India about 12.1% males and 16% women are obese and in Karnataka about 14% of
men and 17%women are obese. Among the different states in India, Punjab ranks
number one in increased rate of obesity that is about 30.3% in males and 37.5% in

       Rapid urbanisation and accompanying lifestyle changes have led to transition
in non-communicable disease risk factors. A study was conducted to identify rapid
urbanisation and accompanying lifestyle changes led to transition in non-
communicable disease risk factors in people of urban, urban slum and rural
population of Haryana, India. The data was collected from a sample of 4,129 men
and 3,852 women using WHO STEPS questionnaire. The study findings showed that
a very high proportion of all three populations reported inadequate intake of fruits
and vegetables. Rural men reported five times physical activity as compared with
women in the other two settings. Mean body mass index (BMI) was highest among
urban men (22.8 kg/m (-2)) followed by urban slum (21.0 kg/m (-2)) and rural men
(20.6kg/m (-2)) (p<0.01). Similar trend was seen for women but at a higher level
than men. Prevalence of obesity (BMI30 kg/m (-2)) was highest for urban
population (male=5.5%, female=12.6%) followed by urban slum (male=1.9%,
female=7.2%) and rural population (male=1.6%, female=3.8%). The study
concluded that urbanisation increases the prevalence of the non-communicable
disease risk factors, with women showing a greater increase as compared with men
and emphasis on non-communicable disease control strategy needs to address
urbanisation and warrants gender sensitive strategy specifically targeting women.8

       Obesity is influenced by socioeconomic status. An exploratory study was
conducted to identify the difference in body mass index (BMI), diet and lifestyle
between women of varying socioeconomic status in Bangalore. The data was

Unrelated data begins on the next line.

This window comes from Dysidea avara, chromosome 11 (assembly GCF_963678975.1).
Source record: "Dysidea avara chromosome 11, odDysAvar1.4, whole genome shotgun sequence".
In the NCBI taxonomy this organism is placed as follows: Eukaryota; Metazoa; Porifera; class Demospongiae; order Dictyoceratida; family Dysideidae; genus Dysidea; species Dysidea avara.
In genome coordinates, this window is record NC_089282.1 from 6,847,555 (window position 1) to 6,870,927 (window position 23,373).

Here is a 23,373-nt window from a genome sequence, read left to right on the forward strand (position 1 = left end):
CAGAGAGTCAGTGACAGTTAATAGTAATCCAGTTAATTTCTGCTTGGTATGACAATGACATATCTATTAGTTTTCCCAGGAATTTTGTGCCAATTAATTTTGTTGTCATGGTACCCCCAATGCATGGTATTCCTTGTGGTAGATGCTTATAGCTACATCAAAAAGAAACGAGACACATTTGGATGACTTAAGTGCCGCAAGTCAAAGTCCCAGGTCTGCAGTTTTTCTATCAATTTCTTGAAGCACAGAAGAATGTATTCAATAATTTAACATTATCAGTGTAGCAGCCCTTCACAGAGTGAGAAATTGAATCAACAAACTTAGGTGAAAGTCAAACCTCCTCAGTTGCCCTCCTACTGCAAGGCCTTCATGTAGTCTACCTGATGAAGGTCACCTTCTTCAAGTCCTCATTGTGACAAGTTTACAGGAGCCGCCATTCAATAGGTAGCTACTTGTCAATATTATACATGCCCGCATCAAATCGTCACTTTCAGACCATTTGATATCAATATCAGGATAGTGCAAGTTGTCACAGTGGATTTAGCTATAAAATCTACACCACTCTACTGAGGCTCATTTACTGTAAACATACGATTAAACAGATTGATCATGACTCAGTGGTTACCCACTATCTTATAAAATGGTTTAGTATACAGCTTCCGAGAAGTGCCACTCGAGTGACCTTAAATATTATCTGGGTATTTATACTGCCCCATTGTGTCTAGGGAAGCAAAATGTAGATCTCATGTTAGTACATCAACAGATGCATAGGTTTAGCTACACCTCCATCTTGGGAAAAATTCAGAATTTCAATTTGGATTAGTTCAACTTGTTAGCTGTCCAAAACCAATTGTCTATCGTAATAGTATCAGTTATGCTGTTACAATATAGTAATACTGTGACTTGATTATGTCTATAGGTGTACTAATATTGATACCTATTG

collected from National Health Survey 2 (n=4374), in-depth interview (n=20) and six
focus group discussions (n=40). Predictors of overweight (BMI  25 kg/m (-2)) were
modelled using logistic regression. The study findings showed that prevalence of
under-nutrition was high for rural women (48%) and for overweight, prevalence was
high in large urban areas (44%), and also knowledge of unhealthy foods was higher
for rich women, although their diet and activity levels were less healthy than poorer
women. This study focused on poor knowledge and the need for activity and healthy
diet for wealthier Bangalore women. This emphasised the need for obesity
prevention programme.9

       Rapid urbanization and industrialization led to drastic changes in the health
and life style behaviour of the people in rural population and in the above literature it
is evident that the incidence of obesity is high in rural population and common
among women aged 21 to 60years than men, hence this motivated the investigator to
compare the knowledge, occurrence and factors influencing obesity between rural
and urban women.

6.3   Review of literature
       A study was conducted to describe the demographic profile and body mass
index (BMI) of the adult urban population and also estimate the prevalence and
severity of thinness in the population of Mumbai in western India. The data was
collected from 40,071 men and 59,527 women using cross-sectional survey design.
The study findings revealed that the mean height, weight and BMI were 161.0 (SD
6.7) cm, 56.7 (SD 11.0) kg and 21.8 (SD3.8) kg/m (-2) for men and 148.0 (SD 6.2)
cm; 49.8 (SD11.2) kg and 22.7 (SD4.7) kg/m (-2) for women respectively. Some
19% of men and women were thin (BMI<18.5 kg/m (-2)) while 19% of men and
30% of women were overweight (BMI>or=25kg/m (-2)). The OR and 95%CI for
overweight were 2.25, 2.20 to 2.58 for college educated men and 1.90, 1.64 to 2.20
for college educated women, respectively (p<0.001). Both smoking and smokeless